Back to Karen’s ciabatta: the dough was a pleasure to work with, gaining strength at each folding cycle. In the composite photo above, the dough is shown after the last folding cycle, all plump and shiny.  I used whole flaxseeds, Karen used ground, but I followed the exact same method, including the volume of water to make the soaker. You can use whatever type of flaxseeds you have in your pantry.  Most important thing is not to deflate the dough too much as you coach it into the ciabatta shape. The less you mess with it, the better.  You will be rewarded with a ton of holes, a very airy bread, comme il faut.
.
Crumb shot
.

We both loved this bread! The dates offer a burst of sweetness that plays well with the almost sour nature of the dough given by the extended fermentation of the poolish.  Cut a slice, toast it very very lightly, top it with some Gorgonzola and you will have to tie yourself to your seat not to fly away in a magic carpet….   Awesome combo.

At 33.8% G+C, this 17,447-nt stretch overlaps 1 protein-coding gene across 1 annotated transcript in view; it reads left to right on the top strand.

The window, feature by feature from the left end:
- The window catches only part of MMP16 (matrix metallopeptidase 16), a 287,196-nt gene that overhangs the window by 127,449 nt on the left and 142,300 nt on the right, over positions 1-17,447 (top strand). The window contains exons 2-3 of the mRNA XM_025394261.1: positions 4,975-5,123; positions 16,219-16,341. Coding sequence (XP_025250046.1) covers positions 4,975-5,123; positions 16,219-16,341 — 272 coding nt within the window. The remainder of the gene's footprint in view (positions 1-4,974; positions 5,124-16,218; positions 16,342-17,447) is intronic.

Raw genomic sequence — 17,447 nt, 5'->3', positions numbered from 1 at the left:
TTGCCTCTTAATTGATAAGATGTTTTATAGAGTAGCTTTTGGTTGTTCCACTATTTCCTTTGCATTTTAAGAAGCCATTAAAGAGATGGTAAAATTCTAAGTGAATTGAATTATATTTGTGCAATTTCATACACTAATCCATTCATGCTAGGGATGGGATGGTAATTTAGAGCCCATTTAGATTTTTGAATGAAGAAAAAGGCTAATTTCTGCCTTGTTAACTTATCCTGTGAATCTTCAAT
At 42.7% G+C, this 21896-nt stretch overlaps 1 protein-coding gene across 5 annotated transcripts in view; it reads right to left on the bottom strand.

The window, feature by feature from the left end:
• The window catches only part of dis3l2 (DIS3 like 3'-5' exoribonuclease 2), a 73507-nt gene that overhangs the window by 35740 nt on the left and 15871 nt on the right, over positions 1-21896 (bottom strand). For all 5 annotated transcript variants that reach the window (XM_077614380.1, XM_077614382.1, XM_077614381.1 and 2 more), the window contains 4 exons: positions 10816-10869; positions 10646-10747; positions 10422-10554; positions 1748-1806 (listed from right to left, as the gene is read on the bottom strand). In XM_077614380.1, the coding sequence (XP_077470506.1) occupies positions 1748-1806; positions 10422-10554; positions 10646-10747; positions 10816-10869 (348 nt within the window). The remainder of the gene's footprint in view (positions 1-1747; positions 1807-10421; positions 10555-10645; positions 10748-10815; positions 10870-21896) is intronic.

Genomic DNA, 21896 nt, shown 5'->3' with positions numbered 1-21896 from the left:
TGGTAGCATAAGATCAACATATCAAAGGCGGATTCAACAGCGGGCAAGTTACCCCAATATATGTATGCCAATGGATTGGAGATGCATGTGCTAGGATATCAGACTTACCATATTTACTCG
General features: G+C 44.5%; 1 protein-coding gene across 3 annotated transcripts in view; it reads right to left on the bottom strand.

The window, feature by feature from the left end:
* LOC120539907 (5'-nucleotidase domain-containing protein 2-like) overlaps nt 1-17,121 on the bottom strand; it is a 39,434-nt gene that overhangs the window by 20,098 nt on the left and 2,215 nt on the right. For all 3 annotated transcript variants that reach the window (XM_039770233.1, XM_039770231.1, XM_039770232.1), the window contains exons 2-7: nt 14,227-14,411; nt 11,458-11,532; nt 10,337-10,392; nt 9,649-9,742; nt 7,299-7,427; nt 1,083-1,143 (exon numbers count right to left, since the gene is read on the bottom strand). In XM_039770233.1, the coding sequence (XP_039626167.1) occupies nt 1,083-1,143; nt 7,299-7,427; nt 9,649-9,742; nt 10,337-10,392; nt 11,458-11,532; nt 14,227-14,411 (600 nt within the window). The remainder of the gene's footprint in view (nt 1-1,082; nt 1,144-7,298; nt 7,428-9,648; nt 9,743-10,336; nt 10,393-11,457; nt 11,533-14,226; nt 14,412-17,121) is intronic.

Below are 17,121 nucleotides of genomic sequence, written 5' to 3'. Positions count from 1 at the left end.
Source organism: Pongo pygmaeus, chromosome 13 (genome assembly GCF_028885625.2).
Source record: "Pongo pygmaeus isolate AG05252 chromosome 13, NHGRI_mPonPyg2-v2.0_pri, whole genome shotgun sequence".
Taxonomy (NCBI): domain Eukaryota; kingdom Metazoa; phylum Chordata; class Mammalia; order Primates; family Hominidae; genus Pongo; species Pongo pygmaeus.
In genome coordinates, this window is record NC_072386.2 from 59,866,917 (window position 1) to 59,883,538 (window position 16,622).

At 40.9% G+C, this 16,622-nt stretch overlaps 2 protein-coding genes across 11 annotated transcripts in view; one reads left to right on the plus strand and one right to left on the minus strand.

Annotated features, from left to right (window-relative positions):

+++++++++++++++++++++++++++++++++++++++++++++++
 .

And now, for the bonus recipe from Karen’s site…  Adorable meatloaves in individual servings.  Her recipe used beef, I changed it slightly by using ground turkey.

miniloaves served11
.
INDIVIDUAL MEATLOAVES WITH CHILI SAUCE

(adapted from Karen’s Kitchen Stories)
.
1 shallot, coarsely chopped
1 rib celery, diced
1/3 cup packed flat leaf parsley leaves
4 slices of bacon, cut into 1/2 inch slices
2/3 cup rolled oats
1/4 cup boiling water
1 pound 85% lean ground turkey
1/4 pound ground pork
2 large eggs
1 1/2 tsp Kosher salt
3/4 tsp freshly ground black pepper
1 cup jarred chili sauce, such as Heinz
 .
Spray a half sheet pan with spray oil and heat the oven to 400 degrees F. In a food processor, pulse the shallot, celery, parsley, and bacon several times until well chopped.  In a large bowl, combine the oats and boiling water and stir. Add the mixture from the food processor and combine.